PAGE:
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Chapter 3: relationships: Romanticism

How Romanticism Ruined Love

To fall in love with someone feels like such a personal and spontaneous process, it can sound strange — and even rather insulting — to suggest that something else (we might call it society or culture) may be playing a covert, critical role in governing our relationships in their most intimate moments.

Yet the history of humanity shows us so many varied approaches to love, so many different assumptions about how couples are supposed to get together and so many distinctive ways of interpreting feelings, we should perhaps accept with a degree of grace that the way we go about our relationships must in practice owe rather a lot to the prevailing environment beyond our bedrooms. Our loves unfold against a cultural backdrop that creates a powerful sense of what is ‘normal’ in love; it subtly guides us as to where we should place our emotional emphases, it teaches us what to value, how to approach conflicts, what to get excited about, when to tolerate, and what we can be legitimately incensed by. Love has a history and we ride – sometimes rather helplessly – on its currents.

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Since around 1750, we have been living in a highly distinctive era in the history of love that we can call Romanticism. Romanticism emerged as an ideology in Europe in the mid-eighteenth century in the minds of poets, artists and philosophers, and it has now conquered the world, powerfully (yet always quietly) determining how a shopkeeper’s son in Yokohama will approach a first date, how a scriptwriter in Hollywood will shape the ending of a film, or when a middle-aged woman in Buenos Aires might decide to call it a day with her civil servant husband of twenty years.

 

No single relationship ever follows the Romantic template exactly, but its broad outlines are frequently present nevertheless – and might be summed up as follows:

- Romanticism is deeply hopeful about marriage. It tells us that a long-term marriage can have all the excitement of a love affair. The feelings of love that we are familiar with at the start of a relationship are expected to prevail over a life-time. Romanticism took marriage (hitherto seen as a practical and emotionally temperate union) and fused it together with the passionate love story to create a unique proposition: the life-long passionate love marriage.

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– Along the way, Romanticism united love and sex. Previously, people had imagined that they could have sex with characters they didn’t love, and that they could love someone without having extraordinary sex with them. Romanticism elevated sex to the supreme expression of love. Frequent, mutually satisfying sex became the bellwether of the health of any relationship. Without necessarily meaning to, Romanticism made infrequent sex and adultery into catastrophes.

- Romanticism proposed that true love must mean an end to all loneliness. The right partner would, it promised, understand us entirely, possibly without needing to speak to us. They would intuit our souls. (Romantics put a special premium on the idea that our partner might understand us without us needing to say anything…).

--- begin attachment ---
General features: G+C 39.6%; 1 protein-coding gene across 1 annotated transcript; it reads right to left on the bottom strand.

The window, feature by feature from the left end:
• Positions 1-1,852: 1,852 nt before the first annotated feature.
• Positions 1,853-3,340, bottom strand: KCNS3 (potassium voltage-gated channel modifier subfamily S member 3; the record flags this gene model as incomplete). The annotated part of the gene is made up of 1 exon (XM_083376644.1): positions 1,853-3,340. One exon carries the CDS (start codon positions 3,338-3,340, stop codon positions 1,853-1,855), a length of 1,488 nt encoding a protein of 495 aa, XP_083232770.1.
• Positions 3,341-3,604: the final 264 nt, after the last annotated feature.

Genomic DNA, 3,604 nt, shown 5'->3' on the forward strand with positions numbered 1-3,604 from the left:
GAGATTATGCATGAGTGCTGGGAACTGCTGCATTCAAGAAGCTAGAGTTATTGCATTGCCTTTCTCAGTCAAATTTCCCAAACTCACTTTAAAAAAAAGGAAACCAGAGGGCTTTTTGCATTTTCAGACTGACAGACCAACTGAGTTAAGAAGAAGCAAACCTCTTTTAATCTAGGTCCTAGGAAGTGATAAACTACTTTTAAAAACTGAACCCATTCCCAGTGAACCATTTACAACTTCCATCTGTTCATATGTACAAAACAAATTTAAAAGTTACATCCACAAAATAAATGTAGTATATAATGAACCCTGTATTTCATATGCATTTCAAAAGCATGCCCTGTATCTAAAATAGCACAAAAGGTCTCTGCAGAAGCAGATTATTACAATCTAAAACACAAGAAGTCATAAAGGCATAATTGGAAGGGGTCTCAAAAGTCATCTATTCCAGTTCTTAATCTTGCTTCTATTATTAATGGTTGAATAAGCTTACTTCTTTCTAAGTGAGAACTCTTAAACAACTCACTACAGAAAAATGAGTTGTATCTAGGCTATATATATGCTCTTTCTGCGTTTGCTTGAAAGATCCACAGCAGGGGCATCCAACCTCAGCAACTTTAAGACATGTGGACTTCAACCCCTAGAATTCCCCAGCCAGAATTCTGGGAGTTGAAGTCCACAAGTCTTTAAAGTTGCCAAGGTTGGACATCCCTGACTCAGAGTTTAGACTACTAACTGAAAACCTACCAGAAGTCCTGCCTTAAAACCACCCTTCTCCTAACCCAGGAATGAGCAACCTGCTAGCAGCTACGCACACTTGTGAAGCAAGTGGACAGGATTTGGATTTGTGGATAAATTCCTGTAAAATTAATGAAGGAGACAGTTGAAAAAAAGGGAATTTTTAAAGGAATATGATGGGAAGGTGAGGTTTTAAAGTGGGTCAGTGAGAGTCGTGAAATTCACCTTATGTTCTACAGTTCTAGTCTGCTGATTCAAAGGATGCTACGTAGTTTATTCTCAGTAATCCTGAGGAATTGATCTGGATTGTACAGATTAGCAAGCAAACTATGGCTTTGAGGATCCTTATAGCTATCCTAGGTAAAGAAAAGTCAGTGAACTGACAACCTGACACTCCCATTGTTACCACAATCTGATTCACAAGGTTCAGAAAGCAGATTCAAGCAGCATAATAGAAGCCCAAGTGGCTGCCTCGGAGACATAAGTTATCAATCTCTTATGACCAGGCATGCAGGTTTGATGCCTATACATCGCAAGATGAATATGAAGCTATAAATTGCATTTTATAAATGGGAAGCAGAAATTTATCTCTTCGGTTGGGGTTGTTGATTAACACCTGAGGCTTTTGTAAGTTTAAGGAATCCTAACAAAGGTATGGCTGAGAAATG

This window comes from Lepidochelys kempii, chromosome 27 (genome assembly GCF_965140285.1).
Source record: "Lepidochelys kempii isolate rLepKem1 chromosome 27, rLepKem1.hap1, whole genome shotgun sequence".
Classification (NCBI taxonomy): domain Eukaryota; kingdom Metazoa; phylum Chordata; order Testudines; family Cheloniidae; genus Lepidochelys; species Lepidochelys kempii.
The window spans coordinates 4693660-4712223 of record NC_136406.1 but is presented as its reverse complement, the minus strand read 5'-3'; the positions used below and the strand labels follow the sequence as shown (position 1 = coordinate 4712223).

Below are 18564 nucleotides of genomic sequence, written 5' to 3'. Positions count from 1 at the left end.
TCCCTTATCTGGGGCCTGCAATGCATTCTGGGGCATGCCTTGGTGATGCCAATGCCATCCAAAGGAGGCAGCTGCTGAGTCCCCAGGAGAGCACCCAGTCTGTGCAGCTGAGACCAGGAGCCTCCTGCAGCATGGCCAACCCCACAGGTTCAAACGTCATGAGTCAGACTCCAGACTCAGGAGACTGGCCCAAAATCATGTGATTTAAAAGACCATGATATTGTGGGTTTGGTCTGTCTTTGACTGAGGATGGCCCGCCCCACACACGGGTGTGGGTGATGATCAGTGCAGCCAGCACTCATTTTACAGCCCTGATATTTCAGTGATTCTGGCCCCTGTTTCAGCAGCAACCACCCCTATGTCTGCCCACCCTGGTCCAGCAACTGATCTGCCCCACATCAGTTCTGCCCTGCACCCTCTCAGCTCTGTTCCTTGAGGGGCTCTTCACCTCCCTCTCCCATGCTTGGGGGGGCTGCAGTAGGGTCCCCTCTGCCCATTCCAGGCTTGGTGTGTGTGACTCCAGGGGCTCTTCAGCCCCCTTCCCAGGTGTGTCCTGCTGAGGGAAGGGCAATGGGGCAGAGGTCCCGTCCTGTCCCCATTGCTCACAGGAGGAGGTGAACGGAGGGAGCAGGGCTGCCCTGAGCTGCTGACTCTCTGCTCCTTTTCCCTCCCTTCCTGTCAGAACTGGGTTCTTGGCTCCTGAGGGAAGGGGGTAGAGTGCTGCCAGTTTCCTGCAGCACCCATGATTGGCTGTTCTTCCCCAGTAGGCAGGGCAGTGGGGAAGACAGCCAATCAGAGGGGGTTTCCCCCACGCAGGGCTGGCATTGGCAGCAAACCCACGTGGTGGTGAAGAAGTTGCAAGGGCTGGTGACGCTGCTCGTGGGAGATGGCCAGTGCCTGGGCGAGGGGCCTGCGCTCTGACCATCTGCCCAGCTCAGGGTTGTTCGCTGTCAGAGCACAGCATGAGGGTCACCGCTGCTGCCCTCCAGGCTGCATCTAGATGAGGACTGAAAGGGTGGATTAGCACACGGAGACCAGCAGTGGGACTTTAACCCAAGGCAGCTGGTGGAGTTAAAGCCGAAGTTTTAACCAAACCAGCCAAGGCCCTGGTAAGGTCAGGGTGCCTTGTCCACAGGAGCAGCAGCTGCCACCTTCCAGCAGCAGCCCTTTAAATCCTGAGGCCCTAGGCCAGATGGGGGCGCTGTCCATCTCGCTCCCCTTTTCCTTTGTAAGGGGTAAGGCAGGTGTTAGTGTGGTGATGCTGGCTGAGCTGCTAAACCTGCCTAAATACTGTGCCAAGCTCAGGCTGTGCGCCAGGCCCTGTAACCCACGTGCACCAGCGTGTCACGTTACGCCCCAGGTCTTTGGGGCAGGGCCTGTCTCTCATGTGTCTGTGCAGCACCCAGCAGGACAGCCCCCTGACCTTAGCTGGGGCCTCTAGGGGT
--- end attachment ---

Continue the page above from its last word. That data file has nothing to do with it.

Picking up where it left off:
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- Romanticism believed that choosing a partner should be about letting oneself be guided by feelings, rather than practical considerations. For most of recorded history hitherto, people had fallen into relationships and married for logical pragmatic sorts of reasons: because her parcel of land adjoined yours, his family had a flourishing grain business, her father was the magistrate in town, there was a castle to keep up, or both sets of parents subscribed to the same interpretation of a holy text. And from such ‘reasonable’ marriages, there flowed loneliness, rape, infidelity, beating, hardness of heart and screams heard through the nursery doors.

For Romanticism, the marriage of reason was not reasonable at all, which is why what it replaced it with – the marriage of feeling – has largely been spared the need to account for itself. What matters is that two people wish desperately that it happen, are drawn to one another by an overwhelming instinct and know in their hearts that it is right. The modern age has had enough of ‘reasons’, those catalysts of misery, those accountants’ demands. Indeed the more imprudent a marriage appears (perhaps it’s been only six weeks since they met; one of them has no job or both are barely out of their teens), the safer it may actually be deemed to be, for apparent ‘recklessness’ is taken as a counter-weight to all the errors and tragedies vouchsafed by the so-called sensible unions of old. The prestige of instinct is the legacy of a collective traumatised reaction against too many centuries of unreasonable ‘reason’.

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- Romanticism has manifested a powerful disdain for practicalities and money. Nowadays, under the influence of Romanticism, we don’t like these elements to be at the forefront of our minds around relationships, especially in the early days. It feels cold – or just un-Romantic – to say you’ll know you’re with the right person because the two of you make an excellent financial fit or because you gel over things like bathroom etiquette and attitudes to punctuality. People, we feel, only turn to practical considerations when all else has failed (‘I couldn’t find love, I had to settle for convenience’) or because they are sinister (the gold-digger, the social climber).